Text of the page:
So far, we have talked about commodities from a derivative perspective by covering instruments such as commodity spot, forwards, futures, and options. We have also spoken about types of participants in the commodities market, types of commodities, Indian commodity exchanges, contract specifications of commodities on Indian exchanges, commodity basis etc.
In this chapter, we shall now be focusing on the fundamentals of commodities. We will talk about the key factors that drive the commodities on the demand and supply side. We will also be discussing about some of the key macro-economic events that have a bearing on commodity prices. The commodities that we would be focusing on are precious metals (gold and silver), energy complex (crude oil and natural gas), and base metals (copper, aluminium, zinc, lead, and nickel).
Precious metals have been given their name because of the rarity of these metals on our planet and because of the high price that they fetch. These metals have been with us dating back to thousands of years and have been considered sacred and highly valuable ever since they were first discovered by mankind. Not only do these metals have industrial uses, but they are also heavily used as investment vehicles. In some countries, such as India and China, these metals have gained even more prominence among people and are considered as an excellent store of value.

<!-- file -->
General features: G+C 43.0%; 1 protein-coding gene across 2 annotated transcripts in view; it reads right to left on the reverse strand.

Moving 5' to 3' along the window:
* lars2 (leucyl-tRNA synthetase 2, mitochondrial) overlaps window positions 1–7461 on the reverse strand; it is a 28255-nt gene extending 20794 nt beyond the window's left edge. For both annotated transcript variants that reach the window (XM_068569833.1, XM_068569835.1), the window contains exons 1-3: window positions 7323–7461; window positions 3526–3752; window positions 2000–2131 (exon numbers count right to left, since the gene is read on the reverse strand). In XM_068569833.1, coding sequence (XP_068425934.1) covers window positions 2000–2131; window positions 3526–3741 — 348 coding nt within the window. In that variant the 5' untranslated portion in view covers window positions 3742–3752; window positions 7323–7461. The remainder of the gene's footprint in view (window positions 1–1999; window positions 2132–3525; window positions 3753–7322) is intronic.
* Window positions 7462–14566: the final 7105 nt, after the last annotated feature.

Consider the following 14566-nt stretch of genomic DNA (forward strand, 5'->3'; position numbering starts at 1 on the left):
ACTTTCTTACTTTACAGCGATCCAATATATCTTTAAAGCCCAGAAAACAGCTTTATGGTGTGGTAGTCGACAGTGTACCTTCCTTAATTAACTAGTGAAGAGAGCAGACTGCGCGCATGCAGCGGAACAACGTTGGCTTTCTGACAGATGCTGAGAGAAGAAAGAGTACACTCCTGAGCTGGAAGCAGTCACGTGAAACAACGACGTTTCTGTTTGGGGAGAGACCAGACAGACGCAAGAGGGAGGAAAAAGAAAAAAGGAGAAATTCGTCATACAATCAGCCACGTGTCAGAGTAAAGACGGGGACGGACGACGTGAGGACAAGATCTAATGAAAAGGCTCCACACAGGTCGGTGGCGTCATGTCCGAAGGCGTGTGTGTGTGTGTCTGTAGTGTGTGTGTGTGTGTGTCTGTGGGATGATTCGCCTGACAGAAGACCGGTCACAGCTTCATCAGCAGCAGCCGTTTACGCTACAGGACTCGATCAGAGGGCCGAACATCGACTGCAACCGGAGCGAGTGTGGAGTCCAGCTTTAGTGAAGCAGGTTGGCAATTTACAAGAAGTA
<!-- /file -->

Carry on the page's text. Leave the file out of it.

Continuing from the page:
In India, the two precious metals that are widely traded are gold and silver. We shall now focus on each of them in more detail.
Gold is the most widely traded precious metal around the world. History suggests that gold was first smelted sometime around 3600 B.C. by the Egyptians. Since then, the role of the metal has evolved into various forms. That said, despite the passing of several centuries, one factor that has remained constant is that gold has retained its tag as a store of value. The metal is not just a commodity, but also a currency. In fact, before the advent of paper currency, gold was a primary currency in several countries. Today, gold is used not only as a jewellery, but also in industries and as an investment vehicle. Gold is also the only commodity that central banks buy and store in the form of official reserves, given the limited availability of the metal, its role as a store of value, its hedge against tail risks, and its use as a valuable collateral. Gold is a highly liquid commodity as it is widely traded across the world in several commodity exchanges. In India, the exchange that dominates volumes for gold derivatives is MCX.